The lack of a healthcare-specific, compliant, and cost-effective approach to enterprise information management (also known as EIM) is the number one reason healthcare organizations fail to integrate, data quality, reporting, and performance management initiatives. How can I build a house without plumbing? Conversely, organizations that have successfully deployed the same initiative point to a fully healthcare-centric EIM as the number one reason for their success (February 2009-AHA). The cost of EIM can be tremendous, making it impossible for many healthcare organizations to leverage corporate information when strategically planning the entire system. If this is exorbitant for large and medium-sized organizations, and if costs are not taken into account, how can small organizations leverage technology that gives them access to important information within their company?
What is Enterprise Information Management?
Enterprise information management means that an organization can access 100% of its data, exchange data between groups / applications / databases, validate and cleanse the information, and apply master data management methods. EIM outliers are data warehouses such as EHR data warehouses, business intelligence, and Cloud RIS. This is a roadmap in layman’s terms that healthcare providers follow to determine EIM requirements.
Fact # 1: Every medical institution, agency, campus, or nonprofit knows what software they use to run their business. The application is in a silo and may not be accessible to other groups or departments, and in some cases may be in the team responsible for it. If you need information from a group across the enterprise, you should request it from the host group in business terms. Host groups access sources of information (such as the software and databases mentioned above) to obtain and send the required information. Give it to the requester-hopefully in a format that the requester can use (that is, better for further analysis, as opposed to documents and PDFs).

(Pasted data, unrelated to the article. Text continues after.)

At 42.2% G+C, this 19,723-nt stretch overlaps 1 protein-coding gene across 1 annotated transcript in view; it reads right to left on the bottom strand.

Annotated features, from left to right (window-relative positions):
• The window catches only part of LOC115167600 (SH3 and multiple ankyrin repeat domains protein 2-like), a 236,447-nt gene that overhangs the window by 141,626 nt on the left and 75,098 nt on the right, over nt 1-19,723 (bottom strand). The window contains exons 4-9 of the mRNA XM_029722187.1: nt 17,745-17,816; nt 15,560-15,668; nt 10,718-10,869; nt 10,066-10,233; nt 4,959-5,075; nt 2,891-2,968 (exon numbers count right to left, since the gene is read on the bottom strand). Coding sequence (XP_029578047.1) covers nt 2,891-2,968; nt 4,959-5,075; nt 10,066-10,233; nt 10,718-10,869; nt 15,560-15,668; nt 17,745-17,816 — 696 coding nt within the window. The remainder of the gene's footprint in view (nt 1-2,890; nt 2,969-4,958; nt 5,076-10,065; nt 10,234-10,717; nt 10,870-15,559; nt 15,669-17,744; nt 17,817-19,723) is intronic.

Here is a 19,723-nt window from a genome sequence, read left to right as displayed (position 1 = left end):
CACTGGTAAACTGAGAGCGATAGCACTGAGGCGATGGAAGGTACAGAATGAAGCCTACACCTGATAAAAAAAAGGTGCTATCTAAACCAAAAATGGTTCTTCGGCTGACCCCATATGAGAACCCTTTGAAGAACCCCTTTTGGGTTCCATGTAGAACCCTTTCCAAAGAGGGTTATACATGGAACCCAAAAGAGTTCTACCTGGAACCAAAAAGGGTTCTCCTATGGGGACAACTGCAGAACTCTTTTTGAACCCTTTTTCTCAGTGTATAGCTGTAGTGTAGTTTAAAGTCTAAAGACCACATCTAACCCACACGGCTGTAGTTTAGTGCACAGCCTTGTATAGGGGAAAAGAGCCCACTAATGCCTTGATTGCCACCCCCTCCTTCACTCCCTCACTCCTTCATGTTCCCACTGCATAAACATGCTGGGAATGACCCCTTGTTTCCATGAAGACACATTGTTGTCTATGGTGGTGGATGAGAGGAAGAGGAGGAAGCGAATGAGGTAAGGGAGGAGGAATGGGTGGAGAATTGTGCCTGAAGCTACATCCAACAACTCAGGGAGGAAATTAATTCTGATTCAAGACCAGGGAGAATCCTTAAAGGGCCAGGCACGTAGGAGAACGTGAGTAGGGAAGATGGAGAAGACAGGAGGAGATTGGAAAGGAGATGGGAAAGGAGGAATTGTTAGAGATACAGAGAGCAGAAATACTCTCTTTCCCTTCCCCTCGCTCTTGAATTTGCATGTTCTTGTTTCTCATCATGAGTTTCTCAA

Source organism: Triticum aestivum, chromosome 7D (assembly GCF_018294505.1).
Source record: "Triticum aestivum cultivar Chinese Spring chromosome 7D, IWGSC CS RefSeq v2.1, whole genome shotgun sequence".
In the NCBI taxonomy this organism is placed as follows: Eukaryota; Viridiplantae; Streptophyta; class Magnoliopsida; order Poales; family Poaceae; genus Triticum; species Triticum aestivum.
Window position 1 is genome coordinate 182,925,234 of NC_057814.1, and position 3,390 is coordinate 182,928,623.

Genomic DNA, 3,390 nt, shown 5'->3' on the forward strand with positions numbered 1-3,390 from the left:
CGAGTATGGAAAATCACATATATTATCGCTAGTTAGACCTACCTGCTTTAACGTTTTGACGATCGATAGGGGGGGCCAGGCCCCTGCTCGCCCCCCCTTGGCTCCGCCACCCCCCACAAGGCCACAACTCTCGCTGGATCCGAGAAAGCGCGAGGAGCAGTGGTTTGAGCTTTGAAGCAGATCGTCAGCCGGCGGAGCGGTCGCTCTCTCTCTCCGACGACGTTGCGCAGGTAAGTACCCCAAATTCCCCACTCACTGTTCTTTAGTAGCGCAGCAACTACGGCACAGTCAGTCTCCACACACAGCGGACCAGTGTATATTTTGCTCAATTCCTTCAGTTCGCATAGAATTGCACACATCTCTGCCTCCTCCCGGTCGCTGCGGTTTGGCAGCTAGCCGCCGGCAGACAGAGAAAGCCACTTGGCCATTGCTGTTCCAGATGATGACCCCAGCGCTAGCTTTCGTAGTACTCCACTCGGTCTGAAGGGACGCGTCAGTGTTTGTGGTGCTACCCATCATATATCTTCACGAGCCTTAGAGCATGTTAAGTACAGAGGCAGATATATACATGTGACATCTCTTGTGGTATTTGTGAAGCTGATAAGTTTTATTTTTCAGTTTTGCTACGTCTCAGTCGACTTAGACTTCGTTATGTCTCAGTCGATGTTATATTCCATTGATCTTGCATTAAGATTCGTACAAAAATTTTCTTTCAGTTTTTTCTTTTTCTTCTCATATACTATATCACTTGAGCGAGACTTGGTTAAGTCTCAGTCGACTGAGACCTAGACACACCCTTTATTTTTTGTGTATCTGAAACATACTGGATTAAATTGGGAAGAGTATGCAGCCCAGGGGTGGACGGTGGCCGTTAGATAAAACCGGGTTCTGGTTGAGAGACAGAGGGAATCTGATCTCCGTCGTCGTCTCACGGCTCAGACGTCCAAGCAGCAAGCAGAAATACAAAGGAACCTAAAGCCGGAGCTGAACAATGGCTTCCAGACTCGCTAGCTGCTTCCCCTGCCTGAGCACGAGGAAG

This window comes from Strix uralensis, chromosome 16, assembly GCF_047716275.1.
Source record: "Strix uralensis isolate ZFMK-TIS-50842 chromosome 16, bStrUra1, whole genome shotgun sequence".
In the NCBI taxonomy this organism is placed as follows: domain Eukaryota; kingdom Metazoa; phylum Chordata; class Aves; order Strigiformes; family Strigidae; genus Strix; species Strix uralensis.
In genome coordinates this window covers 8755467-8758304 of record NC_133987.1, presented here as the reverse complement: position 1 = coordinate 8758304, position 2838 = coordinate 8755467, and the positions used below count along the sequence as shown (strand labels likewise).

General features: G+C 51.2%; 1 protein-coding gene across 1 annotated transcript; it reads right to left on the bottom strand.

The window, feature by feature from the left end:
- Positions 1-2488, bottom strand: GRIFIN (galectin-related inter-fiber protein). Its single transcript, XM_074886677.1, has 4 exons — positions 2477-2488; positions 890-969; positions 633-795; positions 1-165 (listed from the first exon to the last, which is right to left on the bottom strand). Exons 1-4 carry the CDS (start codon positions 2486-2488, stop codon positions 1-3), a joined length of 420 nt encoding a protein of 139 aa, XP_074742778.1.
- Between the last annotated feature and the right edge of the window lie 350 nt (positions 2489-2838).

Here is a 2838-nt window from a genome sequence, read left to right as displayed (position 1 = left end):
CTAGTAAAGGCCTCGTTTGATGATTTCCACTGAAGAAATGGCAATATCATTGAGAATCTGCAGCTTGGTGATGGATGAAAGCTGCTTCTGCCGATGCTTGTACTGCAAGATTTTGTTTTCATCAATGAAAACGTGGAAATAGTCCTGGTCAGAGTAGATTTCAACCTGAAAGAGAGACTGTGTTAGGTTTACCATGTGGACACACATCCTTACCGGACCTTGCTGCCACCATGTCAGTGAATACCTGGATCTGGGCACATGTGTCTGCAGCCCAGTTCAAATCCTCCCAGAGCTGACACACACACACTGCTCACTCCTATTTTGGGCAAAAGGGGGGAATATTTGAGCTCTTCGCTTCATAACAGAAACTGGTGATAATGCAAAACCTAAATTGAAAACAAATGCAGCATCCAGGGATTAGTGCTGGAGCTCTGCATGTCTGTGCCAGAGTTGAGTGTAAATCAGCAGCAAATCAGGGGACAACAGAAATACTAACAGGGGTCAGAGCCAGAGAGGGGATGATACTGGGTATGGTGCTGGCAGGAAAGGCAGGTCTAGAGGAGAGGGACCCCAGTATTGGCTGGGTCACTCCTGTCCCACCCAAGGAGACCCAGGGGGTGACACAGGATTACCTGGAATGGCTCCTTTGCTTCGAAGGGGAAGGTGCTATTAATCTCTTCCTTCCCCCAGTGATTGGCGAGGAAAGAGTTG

Fact # 2: Business terminology can vary within an organization and requires additional “translation” when incorporating information gathered from different software packages. This can be a nightmare. Gathering information, translating it into another format, translating it into common business terms, and then preparing for consumption is a time-consuming and costly process. This advances to fact 3.
Fact # 3: Consumers of the collected information (administrators, analysts, etc.) need to change the type of information they need-continue to be able to change the dimensional view, such as rotating the rows of the Rubik’s cube. One-time report request to be revised in order to group only one color and then decide to group green first instead of lining up red). This often causes the collection process to start over because the original set of information does not have the required data. It also requires the attention of someone who understands this information (usually a very valuable subject area expert for each silo). Time-consuming and costly distractions affect a group of requesters and information owners.
Fact # 4: Large organizations can deal with this costly way to gather enough information to make effective and strategic business decisions, but the amount of time and money It is a barrier for small or underfunded institutions and silos the data they need.
Fact # 5: When information is accessible (security and access control prevent unauthorized or inappropriate access), analysis timeframes are improved, results are timely, and strategic planning is effective. The cost of time and cost is greatly reduced.